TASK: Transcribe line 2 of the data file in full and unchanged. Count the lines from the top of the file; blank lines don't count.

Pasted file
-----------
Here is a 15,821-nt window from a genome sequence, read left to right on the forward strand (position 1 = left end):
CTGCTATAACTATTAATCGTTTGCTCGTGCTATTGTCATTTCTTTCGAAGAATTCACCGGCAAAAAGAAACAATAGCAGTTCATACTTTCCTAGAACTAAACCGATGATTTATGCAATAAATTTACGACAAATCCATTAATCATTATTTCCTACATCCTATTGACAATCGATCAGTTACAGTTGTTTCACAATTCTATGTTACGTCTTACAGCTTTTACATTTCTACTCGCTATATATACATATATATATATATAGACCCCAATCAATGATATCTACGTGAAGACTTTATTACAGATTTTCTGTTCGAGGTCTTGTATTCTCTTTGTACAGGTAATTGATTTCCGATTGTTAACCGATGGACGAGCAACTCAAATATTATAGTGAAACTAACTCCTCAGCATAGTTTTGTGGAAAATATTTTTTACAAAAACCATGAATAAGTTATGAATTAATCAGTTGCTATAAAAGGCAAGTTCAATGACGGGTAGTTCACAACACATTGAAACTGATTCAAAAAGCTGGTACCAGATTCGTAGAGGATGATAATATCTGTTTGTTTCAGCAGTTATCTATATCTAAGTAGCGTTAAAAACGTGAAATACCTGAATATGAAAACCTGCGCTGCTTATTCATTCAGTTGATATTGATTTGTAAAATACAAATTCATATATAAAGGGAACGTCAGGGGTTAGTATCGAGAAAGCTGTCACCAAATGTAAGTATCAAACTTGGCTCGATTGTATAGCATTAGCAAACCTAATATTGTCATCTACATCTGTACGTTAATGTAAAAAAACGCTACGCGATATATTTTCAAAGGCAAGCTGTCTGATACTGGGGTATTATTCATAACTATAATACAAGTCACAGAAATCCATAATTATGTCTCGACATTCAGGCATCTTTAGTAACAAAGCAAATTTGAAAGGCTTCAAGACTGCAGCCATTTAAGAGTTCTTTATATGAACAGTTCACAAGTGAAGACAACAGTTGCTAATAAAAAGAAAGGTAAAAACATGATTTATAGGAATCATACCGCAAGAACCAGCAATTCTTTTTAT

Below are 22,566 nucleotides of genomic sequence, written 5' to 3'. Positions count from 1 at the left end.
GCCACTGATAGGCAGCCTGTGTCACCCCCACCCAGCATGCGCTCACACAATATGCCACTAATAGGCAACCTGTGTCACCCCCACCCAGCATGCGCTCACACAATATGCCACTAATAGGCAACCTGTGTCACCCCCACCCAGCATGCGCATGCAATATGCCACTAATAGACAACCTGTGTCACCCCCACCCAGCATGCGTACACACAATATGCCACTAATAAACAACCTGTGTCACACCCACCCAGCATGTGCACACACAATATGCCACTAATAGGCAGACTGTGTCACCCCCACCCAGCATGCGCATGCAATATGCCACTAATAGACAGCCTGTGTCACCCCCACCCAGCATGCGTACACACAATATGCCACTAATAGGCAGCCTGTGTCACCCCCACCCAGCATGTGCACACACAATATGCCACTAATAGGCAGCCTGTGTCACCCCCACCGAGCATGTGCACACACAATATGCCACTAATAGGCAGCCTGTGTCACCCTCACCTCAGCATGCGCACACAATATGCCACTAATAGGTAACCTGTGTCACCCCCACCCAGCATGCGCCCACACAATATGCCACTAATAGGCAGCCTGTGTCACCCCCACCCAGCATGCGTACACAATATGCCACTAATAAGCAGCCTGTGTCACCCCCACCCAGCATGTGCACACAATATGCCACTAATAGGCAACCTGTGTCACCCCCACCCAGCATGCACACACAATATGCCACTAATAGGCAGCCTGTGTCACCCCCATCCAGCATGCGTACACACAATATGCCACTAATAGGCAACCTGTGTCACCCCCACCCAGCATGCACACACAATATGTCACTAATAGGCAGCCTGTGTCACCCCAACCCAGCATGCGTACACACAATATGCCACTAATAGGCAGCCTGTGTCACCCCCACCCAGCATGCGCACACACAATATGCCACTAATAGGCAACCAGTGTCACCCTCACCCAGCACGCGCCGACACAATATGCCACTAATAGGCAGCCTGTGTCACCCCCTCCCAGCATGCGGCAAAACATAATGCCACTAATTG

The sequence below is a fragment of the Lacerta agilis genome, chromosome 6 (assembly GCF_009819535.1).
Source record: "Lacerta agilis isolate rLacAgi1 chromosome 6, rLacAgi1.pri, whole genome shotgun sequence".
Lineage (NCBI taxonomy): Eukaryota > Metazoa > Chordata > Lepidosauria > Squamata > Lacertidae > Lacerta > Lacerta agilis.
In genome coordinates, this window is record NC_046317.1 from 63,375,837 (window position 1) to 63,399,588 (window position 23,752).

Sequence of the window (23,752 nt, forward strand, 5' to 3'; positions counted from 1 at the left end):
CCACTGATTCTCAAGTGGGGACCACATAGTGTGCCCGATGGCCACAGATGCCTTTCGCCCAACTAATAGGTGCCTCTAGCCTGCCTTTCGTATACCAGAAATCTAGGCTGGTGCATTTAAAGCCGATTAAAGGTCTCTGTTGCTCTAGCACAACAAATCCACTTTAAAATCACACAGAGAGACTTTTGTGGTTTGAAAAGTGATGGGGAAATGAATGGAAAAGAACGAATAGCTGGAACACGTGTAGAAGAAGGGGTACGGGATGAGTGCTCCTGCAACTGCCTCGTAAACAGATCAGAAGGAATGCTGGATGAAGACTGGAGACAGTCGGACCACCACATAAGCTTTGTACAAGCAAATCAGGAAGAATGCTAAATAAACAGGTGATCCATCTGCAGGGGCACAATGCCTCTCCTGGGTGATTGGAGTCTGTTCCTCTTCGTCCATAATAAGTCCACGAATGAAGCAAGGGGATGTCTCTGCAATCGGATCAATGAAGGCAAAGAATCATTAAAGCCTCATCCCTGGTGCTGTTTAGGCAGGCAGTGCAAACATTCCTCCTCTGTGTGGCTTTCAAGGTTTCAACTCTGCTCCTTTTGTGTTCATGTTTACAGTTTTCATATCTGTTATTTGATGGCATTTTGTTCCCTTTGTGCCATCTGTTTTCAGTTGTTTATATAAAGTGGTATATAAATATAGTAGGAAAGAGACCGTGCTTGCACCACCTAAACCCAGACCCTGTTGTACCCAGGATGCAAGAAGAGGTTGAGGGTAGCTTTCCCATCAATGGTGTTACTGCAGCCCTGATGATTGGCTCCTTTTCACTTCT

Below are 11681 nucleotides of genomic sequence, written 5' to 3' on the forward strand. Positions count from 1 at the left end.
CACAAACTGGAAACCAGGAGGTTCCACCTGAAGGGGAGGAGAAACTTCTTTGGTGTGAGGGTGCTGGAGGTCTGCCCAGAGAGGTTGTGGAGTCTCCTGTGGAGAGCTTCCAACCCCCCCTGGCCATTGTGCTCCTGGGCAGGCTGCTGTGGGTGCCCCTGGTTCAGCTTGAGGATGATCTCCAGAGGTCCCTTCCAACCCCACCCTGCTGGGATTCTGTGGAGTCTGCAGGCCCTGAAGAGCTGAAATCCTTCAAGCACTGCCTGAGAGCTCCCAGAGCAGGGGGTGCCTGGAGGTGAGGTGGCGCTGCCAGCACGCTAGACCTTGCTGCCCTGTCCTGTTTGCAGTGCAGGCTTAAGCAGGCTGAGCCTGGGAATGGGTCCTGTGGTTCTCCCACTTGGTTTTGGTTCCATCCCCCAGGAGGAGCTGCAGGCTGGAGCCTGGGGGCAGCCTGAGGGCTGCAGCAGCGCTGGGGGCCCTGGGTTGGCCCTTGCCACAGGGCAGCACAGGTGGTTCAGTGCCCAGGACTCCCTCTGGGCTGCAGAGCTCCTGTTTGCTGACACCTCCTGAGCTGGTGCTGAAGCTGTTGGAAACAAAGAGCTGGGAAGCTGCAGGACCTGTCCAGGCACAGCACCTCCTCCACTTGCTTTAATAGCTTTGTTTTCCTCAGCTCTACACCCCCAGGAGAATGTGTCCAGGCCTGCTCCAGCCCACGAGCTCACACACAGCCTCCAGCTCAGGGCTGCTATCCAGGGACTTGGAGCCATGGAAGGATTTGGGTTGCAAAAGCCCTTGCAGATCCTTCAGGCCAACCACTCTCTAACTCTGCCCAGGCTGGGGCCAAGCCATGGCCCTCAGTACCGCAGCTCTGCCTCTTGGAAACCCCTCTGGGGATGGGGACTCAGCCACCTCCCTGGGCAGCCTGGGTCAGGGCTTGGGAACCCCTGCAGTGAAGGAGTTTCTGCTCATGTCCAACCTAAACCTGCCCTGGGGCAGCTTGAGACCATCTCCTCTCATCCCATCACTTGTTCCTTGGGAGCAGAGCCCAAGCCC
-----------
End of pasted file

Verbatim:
CTGCTATAACTATTAATCGTTTGCTCGTGCTATTGTCATTTCTTTCGAAGAATTCACCGGCAAAAAGAAACAATAGCAGTTCATACTTTCCTAGAACTAAACCGATGATTTATGCAATAAATTTACGACAAATCCATTAATCATTATTTCCTACATCCTATTGACAATCGATCAGTTACAGTTGTTTCACAATTCTATGTTACGTCTTACAGCTTTTACATTTCTACTCGCTATATATACATATATATATATATAGACCCCAATCAATGATATCTACGTGAAGACTTTATTACAGATTTTCTGTTCGAGGTCTTGTATTCTCTTTGTACAGGTAATTGATTTCCGATTGTTAACCGATGGACGAGCAACTCAAATATTATAGTGAAACTAACTCCTCAGCATAGTTTTGTGGAAAATATTTTTTACAAAAACCATGAATAAGTTATGAATTAATCAGTTGCTATAAAAGGCAAGTTCAATGACGGGTAGTTCACAACACATTGAAACTGATTCAAAAAGCTGGTACCAGATTCGTAGAGGATGATAATATCTGTTTGTTTCAGCAGTTATCTATATCTAAGTAGCGTTAAAAACGTGAAATACCTGAATATGAAAACCTGCGCTGCTTATTCATTCAGTTGATATTGATTTGTAAAATACAAATTCATATATAAAGGGAACGTCAGGGGTTAGTATCGAGAAAGCTGTCACCAAATGTAAGTATCAAACTTGGCTCGATTGTATAGCATTAGCAAACCTAATATTGTCATCTACATCTGTACGTTAATGTAAAAAAACGCTACGCGATATATTTTCAAAGGCAAGCTGTCTGATACTGGGGTATTATTCATAACTATAATACAAGTCACAGAAATCCATAATTATGTCTCGACATTCAGGCATCTTTAGTAACAAAGCAAATTTGAAAGGCTTCAAGACTGCAGCCATTTAAGAGTTCTTTATATGAACAGTTCACAAGTGAAGACAACAGTTGCTAATAAAAAGAAAGGTAAAAACATGATTTATAGGAATCATACCGCAAGAACCAGCAATTCTTTTTAT